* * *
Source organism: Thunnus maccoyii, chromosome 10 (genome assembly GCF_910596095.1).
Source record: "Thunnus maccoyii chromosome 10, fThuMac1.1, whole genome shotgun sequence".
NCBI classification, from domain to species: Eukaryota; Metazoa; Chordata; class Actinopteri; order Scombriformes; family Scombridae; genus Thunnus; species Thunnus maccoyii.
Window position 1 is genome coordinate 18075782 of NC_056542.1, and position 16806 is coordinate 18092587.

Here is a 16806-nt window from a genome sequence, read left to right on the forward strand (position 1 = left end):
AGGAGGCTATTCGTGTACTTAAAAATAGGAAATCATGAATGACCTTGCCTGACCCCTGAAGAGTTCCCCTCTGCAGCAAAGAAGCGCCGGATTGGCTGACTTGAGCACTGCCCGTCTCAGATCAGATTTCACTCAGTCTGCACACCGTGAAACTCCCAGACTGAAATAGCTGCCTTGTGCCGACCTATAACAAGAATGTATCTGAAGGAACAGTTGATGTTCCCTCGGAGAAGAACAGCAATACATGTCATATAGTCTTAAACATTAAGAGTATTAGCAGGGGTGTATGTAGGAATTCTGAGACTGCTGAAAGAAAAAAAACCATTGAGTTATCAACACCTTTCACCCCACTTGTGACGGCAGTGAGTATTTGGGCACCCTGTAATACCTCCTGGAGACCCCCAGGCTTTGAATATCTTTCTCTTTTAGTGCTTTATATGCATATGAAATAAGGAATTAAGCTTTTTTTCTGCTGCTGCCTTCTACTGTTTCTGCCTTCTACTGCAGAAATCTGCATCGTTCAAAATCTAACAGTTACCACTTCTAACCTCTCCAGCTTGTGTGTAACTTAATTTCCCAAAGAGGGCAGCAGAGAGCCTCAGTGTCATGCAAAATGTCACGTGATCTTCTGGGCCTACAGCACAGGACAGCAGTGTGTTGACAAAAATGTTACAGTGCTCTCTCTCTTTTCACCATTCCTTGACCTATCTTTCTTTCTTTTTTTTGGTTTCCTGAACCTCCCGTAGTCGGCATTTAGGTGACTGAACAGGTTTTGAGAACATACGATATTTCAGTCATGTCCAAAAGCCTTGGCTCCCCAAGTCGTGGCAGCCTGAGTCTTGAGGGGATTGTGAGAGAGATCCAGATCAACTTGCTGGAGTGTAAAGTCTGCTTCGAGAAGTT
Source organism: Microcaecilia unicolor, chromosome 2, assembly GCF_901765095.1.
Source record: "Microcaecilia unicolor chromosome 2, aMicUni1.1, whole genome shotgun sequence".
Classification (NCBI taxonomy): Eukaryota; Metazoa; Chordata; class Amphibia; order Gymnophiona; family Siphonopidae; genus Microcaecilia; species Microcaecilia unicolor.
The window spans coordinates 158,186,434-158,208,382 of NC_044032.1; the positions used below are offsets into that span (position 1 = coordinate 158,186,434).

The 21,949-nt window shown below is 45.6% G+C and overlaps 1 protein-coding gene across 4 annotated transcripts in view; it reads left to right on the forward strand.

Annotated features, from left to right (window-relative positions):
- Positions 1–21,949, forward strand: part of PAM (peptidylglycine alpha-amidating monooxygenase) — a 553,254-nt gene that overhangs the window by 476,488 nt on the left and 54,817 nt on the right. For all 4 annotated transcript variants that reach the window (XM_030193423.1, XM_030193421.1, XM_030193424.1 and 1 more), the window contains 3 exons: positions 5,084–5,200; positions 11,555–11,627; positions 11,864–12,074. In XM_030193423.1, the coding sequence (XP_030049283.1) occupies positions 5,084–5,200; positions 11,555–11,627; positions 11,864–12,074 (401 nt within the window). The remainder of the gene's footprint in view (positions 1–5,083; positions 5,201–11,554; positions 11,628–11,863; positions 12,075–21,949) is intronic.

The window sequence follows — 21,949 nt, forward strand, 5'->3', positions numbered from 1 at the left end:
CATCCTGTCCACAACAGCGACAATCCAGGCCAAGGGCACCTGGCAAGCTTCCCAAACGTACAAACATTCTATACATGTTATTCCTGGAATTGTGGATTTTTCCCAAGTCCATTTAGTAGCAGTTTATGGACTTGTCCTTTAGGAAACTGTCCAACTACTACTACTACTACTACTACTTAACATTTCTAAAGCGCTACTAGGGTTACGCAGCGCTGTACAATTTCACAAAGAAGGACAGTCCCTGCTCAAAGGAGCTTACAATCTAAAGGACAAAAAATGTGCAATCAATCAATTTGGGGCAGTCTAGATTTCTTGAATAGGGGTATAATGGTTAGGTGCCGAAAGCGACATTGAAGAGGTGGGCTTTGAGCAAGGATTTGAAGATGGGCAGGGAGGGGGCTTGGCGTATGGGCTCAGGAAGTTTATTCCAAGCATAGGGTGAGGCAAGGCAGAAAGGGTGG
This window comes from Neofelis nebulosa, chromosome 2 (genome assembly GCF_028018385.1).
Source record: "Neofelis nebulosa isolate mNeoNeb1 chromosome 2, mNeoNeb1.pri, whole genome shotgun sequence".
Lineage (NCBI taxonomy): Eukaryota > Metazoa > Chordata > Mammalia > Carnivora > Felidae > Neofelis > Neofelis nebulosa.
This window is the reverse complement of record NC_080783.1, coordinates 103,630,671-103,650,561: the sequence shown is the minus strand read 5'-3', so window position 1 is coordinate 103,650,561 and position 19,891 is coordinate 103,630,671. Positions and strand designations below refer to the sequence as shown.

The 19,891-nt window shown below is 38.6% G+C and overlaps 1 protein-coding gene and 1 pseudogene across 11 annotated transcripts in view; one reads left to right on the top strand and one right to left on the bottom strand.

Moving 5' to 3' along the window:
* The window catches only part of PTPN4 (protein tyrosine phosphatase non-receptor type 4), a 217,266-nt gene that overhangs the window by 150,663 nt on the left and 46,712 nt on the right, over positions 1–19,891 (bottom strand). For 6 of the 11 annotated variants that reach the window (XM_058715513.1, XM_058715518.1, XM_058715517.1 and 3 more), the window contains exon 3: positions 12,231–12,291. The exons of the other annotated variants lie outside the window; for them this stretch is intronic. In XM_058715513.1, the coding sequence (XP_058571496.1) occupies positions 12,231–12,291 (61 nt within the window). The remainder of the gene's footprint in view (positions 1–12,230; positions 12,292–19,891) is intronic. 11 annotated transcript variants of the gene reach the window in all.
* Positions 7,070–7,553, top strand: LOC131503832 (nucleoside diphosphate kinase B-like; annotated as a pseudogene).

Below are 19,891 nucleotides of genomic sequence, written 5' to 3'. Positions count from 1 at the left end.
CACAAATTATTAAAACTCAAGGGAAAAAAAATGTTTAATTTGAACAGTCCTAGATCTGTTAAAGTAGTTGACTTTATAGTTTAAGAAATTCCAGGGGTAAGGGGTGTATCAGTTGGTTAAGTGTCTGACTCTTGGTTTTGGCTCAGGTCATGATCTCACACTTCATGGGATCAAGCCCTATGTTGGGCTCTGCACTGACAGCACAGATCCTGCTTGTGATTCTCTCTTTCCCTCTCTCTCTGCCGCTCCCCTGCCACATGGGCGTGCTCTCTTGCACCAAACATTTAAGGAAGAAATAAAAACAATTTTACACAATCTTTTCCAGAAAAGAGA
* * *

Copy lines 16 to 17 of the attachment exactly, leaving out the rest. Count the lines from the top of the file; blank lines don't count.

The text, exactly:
This window comes from Neofelis nebulosa, chromosome 2 (genome assembly GCF_028018385.1).
Source record: "Neofelis nebulosa isolate mNeoNeb1 chromosome 2, mNeoNeb1.pri, whole genome shotgun sequence".